Supreme Court steps in to curb felling of trees
The bench cautioned that if urgent steps were not taken, it would lead to permanent damage to the environment in another 50 years
- Published 19.02.20, 2:29 AM
- Updated 19.02.20, 2:29 AM
- a min read
The Supreme Court on Tuesday indicated that it would lay down guidelines with the help of experts to minimise the need for felling trees to carry out public projects, seeking to strike a balance between environment and development.
A bench of Chief Justice S.A. Bobde, Justices Bhushan Gavai and Surya Kant cautioned that if urgent steps were not taken, it would lead to permanent damage to the environment in another 50 years.
“We would like to see if we can lay down some principle or guidelines. We would like to hear all and invite suggestions. You can see that the deterioration is so rapid that before anybody knows what is happening, there will be many things which would be permanently gone…,” Justice Bobde told advocate Prashant Bhushan during a hearing.
The court said it may take the assistance of economists, environmental scientists and others for laying down the guidelines.
Bhushan was representing an NGO, the Association for Protection of Democratic Rights, which had earlier challenged the Bengal government’s decision to cut down hundreds of trees in the state for constructing a foot overbridge. The NGO has complained that such alleged indiscriminate felling of trees would cause serious environmental degradation.
At the previous hearing, the Bengal government had defended the move, saying the tree-felling was required as there were 800-odd deaths at the unmanned level crossing.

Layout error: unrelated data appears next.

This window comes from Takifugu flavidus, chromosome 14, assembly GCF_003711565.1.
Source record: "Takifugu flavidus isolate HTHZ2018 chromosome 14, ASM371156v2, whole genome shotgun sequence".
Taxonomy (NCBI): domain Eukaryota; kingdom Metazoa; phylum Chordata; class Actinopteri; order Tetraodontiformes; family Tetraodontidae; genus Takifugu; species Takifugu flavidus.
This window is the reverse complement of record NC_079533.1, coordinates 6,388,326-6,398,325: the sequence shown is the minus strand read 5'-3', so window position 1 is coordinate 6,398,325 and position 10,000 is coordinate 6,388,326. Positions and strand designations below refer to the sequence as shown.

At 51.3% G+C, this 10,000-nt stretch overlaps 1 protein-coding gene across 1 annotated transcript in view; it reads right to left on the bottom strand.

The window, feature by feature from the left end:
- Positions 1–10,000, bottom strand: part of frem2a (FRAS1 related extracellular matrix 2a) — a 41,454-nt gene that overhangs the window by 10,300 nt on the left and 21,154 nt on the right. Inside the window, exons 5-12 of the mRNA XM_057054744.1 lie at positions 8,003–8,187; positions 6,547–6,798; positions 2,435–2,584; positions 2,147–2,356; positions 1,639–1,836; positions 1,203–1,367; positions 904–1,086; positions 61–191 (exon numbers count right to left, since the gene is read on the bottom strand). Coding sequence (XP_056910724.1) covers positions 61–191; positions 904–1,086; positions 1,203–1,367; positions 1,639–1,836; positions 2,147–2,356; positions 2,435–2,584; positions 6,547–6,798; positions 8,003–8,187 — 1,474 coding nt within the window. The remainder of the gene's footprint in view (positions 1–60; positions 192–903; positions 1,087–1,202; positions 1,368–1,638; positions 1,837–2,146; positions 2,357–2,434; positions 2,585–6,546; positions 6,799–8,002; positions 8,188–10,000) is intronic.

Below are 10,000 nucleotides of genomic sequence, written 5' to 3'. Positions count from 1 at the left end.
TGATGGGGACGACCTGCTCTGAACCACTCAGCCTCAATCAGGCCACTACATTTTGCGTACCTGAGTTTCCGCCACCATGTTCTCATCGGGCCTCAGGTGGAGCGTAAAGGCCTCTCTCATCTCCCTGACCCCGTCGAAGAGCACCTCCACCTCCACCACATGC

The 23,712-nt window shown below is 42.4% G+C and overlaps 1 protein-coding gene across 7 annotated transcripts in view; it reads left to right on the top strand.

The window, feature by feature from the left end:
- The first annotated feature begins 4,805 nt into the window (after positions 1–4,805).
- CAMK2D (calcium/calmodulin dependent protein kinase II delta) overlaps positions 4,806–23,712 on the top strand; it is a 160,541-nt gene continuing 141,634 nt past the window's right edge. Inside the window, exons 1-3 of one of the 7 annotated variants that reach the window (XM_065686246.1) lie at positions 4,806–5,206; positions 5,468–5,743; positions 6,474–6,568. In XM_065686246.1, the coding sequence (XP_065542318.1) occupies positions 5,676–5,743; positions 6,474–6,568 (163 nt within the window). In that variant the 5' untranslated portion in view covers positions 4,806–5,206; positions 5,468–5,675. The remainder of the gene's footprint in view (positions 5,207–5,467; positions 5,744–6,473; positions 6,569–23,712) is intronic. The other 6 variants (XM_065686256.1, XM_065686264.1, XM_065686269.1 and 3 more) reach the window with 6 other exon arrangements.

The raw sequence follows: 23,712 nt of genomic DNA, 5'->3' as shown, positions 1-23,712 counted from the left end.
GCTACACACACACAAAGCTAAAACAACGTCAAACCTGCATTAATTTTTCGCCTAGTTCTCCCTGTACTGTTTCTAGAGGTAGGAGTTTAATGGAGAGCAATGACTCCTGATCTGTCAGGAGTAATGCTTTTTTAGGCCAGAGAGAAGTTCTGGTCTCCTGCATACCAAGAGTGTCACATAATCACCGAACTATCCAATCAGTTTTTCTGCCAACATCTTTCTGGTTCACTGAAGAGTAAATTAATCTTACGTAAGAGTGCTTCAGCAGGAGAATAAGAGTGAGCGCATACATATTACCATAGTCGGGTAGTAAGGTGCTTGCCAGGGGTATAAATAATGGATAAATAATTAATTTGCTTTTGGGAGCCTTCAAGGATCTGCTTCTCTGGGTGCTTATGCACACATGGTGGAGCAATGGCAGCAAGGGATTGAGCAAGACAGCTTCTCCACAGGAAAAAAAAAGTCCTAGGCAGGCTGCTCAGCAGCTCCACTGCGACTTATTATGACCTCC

On Tuesday, the Chief Justice said during the hearing: “Green cover must be preserved and alternatives should be explored to develop infrastructure without cutting trees. Otherwise, it will lead to rapid deterioration of natural resources.”
Bhushan told the court that in another 50 years, the global climate may change for the worse, to which the Chief Justice agreed.
Justice Bobde pointed out that this was the third complaint on tree-felling. Both the earlier cases had come from Mumbai. While one related to construction of a Metro shed, the other involved the construction of a coastal road.
“People are not willing to explore alternatives. There could be a way to create a path without felling trees. It might be a little more expensive, but it would be better if trees are not cut,” Justice Bobde observed.
The matter has been adjourned for four weeks.